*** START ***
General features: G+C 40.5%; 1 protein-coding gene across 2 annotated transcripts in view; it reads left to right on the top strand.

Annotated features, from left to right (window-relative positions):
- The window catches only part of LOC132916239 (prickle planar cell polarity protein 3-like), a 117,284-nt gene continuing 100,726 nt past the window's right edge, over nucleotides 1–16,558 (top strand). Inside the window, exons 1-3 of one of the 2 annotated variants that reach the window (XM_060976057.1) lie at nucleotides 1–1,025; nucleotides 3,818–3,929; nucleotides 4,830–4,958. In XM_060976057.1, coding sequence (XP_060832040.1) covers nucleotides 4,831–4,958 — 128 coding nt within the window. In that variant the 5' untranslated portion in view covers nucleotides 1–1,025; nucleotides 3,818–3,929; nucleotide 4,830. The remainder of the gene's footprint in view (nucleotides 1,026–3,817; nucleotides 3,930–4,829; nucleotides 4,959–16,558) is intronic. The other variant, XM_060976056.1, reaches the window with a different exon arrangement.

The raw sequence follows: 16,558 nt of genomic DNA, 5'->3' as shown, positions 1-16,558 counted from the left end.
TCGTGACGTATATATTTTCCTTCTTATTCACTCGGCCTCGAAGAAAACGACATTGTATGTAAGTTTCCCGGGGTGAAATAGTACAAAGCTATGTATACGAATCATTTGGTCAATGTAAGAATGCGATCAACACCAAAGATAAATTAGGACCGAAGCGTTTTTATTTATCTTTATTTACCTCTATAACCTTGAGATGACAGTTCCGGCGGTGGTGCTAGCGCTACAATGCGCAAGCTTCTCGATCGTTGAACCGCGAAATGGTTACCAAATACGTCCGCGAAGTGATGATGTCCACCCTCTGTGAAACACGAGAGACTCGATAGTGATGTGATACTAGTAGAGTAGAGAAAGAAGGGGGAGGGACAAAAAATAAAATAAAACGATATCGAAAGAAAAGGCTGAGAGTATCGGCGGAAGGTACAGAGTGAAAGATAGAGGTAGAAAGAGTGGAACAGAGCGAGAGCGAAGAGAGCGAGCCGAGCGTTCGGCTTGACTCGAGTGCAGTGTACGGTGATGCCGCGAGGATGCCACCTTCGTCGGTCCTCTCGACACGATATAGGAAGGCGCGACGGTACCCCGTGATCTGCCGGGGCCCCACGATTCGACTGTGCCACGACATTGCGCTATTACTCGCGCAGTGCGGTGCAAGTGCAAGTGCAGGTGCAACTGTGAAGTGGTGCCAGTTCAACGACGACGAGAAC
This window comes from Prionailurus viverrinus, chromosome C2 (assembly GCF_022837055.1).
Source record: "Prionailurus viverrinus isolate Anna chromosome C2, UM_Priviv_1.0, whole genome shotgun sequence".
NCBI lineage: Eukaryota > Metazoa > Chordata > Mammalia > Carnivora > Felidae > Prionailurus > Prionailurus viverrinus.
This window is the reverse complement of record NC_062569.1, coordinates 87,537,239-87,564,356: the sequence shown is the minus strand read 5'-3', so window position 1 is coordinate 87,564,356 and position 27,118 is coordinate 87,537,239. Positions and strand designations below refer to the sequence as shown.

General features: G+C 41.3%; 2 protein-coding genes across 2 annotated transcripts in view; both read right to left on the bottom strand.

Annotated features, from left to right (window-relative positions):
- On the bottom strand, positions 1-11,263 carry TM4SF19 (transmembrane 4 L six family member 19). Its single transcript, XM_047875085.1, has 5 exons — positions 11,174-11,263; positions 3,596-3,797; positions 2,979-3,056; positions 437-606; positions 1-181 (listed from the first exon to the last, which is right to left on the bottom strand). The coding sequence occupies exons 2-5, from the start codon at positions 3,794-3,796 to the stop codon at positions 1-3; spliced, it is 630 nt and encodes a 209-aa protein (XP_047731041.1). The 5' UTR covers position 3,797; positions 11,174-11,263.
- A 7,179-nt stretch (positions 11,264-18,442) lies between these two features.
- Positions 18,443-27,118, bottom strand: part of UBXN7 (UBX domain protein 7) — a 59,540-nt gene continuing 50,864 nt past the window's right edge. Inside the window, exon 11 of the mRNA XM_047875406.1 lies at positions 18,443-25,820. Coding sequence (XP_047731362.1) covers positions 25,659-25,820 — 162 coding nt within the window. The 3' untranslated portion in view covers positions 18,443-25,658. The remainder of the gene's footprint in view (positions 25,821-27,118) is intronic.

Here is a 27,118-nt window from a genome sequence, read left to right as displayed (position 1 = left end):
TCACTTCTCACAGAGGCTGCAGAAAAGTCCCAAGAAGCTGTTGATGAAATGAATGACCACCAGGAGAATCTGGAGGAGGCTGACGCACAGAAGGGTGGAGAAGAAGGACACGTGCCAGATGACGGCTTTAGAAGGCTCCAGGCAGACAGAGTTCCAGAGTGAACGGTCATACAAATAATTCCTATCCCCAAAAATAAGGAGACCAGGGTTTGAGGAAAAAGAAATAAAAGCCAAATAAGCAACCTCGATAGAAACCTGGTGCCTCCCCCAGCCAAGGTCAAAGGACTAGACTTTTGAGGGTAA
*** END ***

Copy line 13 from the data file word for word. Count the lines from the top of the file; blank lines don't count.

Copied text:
- A 7,179-nt stretch (positions 11,264-18,442) lies between these two features.